The item 16 is inserted by hand or by the carrier 15 and preferably consists of two adjacent and slanting belts 17 and 18 as shown in FIG. 8. In the embodiment here described, concerning a machine fed from above (although it obviously can be fed laterally as well), the item 16 falls by gravity from a first moving member 20 inside the tubular film 14, which is sealed at its bottom to form a bag. Such moving member successively carries on the tightening, stretching, sealing, and severing of the tubular film 14 coming from the former 13. At all times during the operation, the film is maintained under tension.

The machine comprises a second moving member 30, substantially identical to 20 and having the same operation. Each of the moving members is operated by an independent electric engine such as, for example, the engine 35 of FIG. 1, through a push rod 36 and two articulated joints 37 and 38. This coupling is made necessary, since the position of the moving members 20 and 30 changes in the vertical direction (or horizontally for the model having side feeding) during each operating cycle of the machine.

A detecting device 19 (for example, a photoelectric cell) indicates to the moving members the beginning and end of the passage of the item to be packaged, and thus it allows sealing of the lower and upper ends of the tubular film 14 precisely in the size of the item to be packaged.

The machine also comprises rollers 40 which tighten the tubular film 14 perpendicularly to the traction caused by the moving members 20 and 30 so that the closure bag area is narrowed.

As is shown in FIG. 2, the moving members 20 and 30 can move vertically by means of rotating threaded rods 41 and 42 which are urged to rotate by the electric engines 43 and 44 secured to the machine base by means of hangers 45 and 46 respectively.

The structure of each of the two moving members 20 and 30 is illustrated in more detail in FIG. 3, where is shown a section along line B--B of FIG. 2. As can be seen in FIG. 3, each moving member 20 and 30 includes a C-shaped supporting hanger 50, supplied with a central threaded hole 51, through which the rotating rod 41 or 42 passes, such hole 51 being placed between the two guide holes 52 and 53. Between the parallel ends of the hanger 50 is mounted a threaded rod 54 engaging the inner threads of the cylindrical heads 55 and 56 of the horizontal arms 57 and 58, respectively, such arms forming a gripper for tightening, welding, and severing the tubular film 14.

Arm 57 has a portion 59 (facing arm 58) which is electrically heated, operating as a welding member for the tubular film. The arm 58 consists of two spaced parallel portions, which may be heated for welding purposes, which are combined with the compression springs 64. Between the portions 60 and 61 is located a blade 62 supported by two shafts 63 integral with the arm 58. This structure is clearly illustrated with reference to FIG. 9. The arms 57 and 58 may be moved apart or close to each other by the threaded rod 54 having one end engaged in a known manner (not shown) with the articulated joint 37 of the corresponding engine, which, according to the feeding received from the control system 8, determines the gripper closing (approaching of the arms 57 and 58) or the gripper opening (separation of the arms 57 and 58 to the position shown in FIG. 3).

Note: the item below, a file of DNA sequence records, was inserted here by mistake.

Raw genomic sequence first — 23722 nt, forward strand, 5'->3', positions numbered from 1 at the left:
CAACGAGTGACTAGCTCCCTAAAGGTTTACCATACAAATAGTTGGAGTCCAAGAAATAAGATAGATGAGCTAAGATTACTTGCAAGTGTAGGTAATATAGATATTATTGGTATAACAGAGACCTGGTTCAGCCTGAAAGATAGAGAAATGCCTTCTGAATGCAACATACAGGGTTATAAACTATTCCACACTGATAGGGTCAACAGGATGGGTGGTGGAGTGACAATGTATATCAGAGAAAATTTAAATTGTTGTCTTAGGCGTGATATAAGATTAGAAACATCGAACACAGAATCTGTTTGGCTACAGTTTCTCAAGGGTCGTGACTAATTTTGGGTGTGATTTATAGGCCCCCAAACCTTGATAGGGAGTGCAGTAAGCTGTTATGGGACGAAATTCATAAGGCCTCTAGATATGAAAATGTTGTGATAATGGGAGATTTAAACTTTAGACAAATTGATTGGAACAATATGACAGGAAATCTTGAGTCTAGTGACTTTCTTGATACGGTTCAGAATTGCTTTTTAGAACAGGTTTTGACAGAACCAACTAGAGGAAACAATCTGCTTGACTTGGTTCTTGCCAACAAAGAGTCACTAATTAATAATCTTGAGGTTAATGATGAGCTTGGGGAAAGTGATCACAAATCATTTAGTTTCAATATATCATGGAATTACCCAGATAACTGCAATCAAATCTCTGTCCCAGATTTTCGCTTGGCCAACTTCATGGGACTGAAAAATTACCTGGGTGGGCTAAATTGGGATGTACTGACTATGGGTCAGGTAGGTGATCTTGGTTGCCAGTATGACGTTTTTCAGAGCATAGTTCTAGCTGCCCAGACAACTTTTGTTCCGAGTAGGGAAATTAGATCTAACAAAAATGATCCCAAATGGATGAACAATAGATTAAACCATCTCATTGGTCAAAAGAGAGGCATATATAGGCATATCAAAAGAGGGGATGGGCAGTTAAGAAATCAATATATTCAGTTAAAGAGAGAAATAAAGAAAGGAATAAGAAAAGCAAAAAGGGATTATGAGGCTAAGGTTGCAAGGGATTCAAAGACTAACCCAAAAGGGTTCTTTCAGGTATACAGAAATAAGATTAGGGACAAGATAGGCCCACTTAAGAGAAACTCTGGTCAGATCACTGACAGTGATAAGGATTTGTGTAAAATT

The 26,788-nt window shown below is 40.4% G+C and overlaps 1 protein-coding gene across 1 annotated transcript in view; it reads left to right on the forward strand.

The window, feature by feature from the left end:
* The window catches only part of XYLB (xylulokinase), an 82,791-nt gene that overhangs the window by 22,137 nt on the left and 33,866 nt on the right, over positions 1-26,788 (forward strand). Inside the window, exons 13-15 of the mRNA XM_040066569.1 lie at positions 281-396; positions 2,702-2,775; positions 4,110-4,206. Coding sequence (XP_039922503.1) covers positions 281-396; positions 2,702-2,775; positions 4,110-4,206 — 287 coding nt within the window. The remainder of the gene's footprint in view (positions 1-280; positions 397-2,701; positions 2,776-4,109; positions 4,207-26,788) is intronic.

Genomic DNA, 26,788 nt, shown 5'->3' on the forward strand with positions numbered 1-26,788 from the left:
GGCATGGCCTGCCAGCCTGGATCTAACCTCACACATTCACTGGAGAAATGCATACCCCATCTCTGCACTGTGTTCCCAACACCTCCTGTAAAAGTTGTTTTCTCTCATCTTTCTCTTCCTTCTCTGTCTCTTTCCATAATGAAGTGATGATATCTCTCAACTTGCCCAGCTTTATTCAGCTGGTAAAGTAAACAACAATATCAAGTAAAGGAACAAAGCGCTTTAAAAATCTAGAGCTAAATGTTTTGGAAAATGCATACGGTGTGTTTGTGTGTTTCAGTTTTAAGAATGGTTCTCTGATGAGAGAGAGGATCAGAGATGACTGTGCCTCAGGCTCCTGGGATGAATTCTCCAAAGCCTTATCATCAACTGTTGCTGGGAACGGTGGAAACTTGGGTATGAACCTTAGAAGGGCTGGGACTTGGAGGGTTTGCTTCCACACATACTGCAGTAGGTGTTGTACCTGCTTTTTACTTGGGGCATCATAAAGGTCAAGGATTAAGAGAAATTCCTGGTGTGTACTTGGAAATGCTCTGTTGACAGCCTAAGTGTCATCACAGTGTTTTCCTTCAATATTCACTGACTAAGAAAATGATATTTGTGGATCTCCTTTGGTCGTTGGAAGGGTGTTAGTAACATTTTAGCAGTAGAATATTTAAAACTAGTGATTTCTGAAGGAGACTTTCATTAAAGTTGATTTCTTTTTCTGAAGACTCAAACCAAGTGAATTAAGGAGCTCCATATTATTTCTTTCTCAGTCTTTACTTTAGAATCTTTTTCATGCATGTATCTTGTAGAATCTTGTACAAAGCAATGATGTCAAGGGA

When the two arms 57 and 58 are brought near each other by electric control, the tubular film is tight. If at the same time the inner portions 59, 60, and 61 are heated, the tubular film may also be welded. When the tubular film must be cut, the blade 62 moves out, protruding from the front edges of the portions 60 and 61 (which move back under the pressure of arm 57, causing the compression of the spring 64), and allows such coming forward of the blade a corresponding longitudinal recess in the inner part 59 of arm 57. When arm 57 moves away from arm 58, the compression on spring 64 ends, and consequently the portions 61 and 62 move forward and blade 62 does not stick out anymore.

As is shown in FIG. 2, the length of arms 57 and 58 of the moving member 20 is such that the arms do not interfere with the rotating threaded rod of the corresponding moving member 30. This makes it possible to move the two moving members 20 and 30 even in opposite directions by means of suitable electric controls given to the two engines 43 and 44 and, keeping one gripper closed while the other is wide open, the operating control exchange between them may be achieved.

This is illustrated in more detail in FIGS. 4, 5, 6, and 7. To avoid a long sequence of illustrations of the different structures represented by the moving members 20 and 30 during the machine operation, FIGS. 4, 5, and 6 show three particular and explanatory structures, while the diagrams in FIG. 7 schematically illustrate the complete machine operation. For ease, the gripper portions of the moving members 20 and 30 have ben indicated by the letters A and B, respectively.

FIG. 4 represents a disposition taken as starting disposition, and corresponding to time T1 of the diagram in FIG. 7. FIG. 5 represents the disposition of the different parts of the machine within T2 and T3 of the diagram in FIG. 7, while FIG. 6 corresponds to the time T5 of the same diagram.

With reference to FIG. 4, it can be seen that, at the moment taken as the machine preproduction, the gripper A, having the upper position, is tight on the tubular film 14 and has already carried on the lower welding of said tubular film, thus forming the bottom of the bag into which the item 16 will be introduced. As will be later more clearly described, the gripper A has already carried on also the cut of the underneath full bag 11 which is, however, still maintained hanging on the gripper A because of its tightened position.